Especially loved the concept of the “discovery dance” – what kind of celebration would you do when the the game changing discovery comes your way….can you practice it? should you practice it?…or should it come as a natural reaction?

Here’s a link to a brief YouTube clip:

I think we are all Detectorists at heart. Think I’ll get practicing my dance….

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Seed spotting

After overfilling the tubes with the agar/growth media a cross is sliced into the agar with a sterile blade (see clip above).  Doing this his will hopefully help the roots find a way down through the agar/growth media.

Then the Arabidopsis seeds (sterilised in bleach and suspended in sterile water) are pipetted onto the surface of the agar one-by-one (ok, maybe sometimes two-by two) – see clip below.

 

The trays are then sealed with micropore tape and that’s it – now to wait to see if the seeds germinate – should take around a week to see the emergence of the very young shoots.

 

Eat, Sleep, Pipette, repeat

 

Setting up the next experiment. It involves pipetting agar growth media into (literally) 100’s of tubes – see movie clip above. I try to overfill the tubes with the molten agar mixture (this is important for a later step….where I place single Arabidopsis seeds on the agar surface…watch this space).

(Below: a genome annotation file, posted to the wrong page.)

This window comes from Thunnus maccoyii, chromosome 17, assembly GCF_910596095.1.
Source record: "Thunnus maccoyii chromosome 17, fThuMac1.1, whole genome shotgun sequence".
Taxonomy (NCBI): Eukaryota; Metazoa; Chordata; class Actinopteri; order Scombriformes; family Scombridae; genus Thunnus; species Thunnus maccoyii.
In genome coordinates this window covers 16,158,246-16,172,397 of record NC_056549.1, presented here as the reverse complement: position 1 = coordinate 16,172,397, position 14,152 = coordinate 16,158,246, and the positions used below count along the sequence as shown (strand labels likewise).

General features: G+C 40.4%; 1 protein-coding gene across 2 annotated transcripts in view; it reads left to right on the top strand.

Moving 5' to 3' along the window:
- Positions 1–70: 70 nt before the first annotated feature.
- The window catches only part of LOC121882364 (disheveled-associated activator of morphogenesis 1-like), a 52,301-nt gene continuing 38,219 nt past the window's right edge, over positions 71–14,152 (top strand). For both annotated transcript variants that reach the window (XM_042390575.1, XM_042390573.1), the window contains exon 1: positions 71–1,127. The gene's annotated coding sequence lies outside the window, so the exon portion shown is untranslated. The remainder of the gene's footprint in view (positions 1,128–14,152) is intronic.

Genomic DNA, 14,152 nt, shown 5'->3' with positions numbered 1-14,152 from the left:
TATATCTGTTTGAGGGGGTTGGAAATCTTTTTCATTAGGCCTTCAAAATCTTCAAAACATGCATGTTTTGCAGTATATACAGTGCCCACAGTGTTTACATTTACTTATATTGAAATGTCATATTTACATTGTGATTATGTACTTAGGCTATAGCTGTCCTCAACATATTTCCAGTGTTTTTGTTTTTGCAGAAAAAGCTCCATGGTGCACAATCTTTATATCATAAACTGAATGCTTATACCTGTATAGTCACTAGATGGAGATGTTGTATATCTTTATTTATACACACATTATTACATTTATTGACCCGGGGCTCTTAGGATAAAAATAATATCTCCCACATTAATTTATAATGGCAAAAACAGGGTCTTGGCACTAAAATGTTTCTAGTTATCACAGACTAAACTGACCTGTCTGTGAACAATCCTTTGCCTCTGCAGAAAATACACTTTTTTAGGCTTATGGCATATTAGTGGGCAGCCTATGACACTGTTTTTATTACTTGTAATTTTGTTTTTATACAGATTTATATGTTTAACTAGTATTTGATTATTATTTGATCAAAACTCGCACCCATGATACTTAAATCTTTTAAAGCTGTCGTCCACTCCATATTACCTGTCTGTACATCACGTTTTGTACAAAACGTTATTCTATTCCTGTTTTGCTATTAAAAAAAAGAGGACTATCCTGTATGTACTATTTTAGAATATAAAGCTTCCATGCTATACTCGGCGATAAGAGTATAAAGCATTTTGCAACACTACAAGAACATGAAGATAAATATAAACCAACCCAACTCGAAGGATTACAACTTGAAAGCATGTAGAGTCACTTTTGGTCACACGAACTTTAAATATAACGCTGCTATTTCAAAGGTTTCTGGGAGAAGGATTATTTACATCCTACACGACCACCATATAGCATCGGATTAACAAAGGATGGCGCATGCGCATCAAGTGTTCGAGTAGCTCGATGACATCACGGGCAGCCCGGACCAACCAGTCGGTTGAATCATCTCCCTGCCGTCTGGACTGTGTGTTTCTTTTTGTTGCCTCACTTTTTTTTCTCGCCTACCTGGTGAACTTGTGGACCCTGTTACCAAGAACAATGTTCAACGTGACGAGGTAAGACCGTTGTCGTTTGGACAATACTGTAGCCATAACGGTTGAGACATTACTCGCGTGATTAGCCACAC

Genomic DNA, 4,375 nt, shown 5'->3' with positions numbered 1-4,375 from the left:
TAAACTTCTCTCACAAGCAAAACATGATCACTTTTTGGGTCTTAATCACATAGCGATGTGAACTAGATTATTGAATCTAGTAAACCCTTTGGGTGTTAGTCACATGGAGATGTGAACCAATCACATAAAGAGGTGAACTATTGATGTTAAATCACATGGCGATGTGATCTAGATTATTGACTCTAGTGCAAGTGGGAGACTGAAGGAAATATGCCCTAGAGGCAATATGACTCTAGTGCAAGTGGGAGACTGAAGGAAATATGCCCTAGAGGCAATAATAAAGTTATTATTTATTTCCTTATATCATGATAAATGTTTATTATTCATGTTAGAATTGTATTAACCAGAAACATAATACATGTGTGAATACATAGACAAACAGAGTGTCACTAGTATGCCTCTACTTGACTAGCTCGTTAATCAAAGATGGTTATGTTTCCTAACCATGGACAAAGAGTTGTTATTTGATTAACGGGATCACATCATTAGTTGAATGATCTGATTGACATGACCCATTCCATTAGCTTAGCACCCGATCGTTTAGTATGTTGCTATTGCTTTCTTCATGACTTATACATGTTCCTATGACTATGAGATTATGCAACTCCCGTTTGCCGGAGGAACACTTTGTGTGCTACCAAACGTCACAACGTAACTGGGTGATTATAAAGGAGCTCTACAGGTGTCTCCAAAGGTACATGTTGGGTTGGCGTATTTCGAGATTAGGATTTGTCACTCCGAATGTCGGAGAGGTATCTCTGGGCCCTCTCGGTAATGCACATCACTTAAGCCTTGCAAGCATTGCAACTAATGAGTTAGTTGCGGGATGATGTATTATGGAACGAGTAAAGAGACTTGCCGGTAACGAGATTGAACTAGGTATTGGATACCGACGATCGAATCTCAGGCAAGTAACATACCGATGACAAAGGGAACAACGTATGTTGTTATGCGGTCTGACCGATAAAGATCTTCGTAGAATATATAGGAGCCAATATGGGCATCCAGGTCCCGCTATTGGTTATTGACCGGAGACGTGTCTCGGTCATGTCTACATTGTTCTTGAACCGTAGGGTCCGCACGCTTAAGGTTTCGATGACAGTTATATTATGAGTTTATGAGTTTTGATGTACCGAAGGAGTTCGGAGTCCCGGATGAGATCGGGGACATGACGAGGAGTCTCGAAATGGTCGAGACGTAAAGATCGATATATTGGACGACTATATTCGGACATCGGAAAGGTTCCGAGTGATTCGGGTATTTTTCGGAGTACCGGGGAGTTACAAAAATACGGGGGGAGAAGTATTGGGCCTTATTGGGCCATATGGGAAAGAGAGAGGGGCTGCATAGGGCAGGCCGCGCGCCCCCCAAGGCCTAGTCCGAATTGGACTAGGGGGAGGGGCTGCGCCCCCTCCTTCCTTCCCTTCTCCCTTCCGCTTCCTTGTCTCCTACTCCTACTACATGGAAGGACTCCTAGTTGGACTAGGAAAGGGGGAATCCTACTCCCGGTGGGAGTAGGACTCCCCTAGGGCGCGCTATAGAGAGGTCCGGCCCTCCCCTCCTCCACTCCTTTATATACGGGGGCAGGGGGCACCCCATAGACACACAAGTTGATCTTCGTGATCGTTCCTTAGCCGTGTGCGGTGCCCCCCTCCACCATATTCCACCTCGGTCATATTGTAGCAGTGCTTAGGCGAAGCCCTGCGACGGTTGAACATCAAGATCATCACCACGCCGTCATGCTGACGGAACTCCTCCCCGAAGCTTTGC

Science is 99% perspiration, and 1% inspiration….and this is the ‘perspiration’ bit.

 

 

“now acceptable for publication” :-)

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Ahhh….the best 4 words in scientific research? It’s been a long, arduous trip but finally we shall be adding a few dents to our current knowledge of alternative splicing/splicing factors/temperature and the clock….will keep you posted.

Made me think about the time it takes to publish scientific research, and I came across this commentary article in Nature from 2016.

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I think many of us working at the coal-face of research will recognise a lot of what it says, e.g.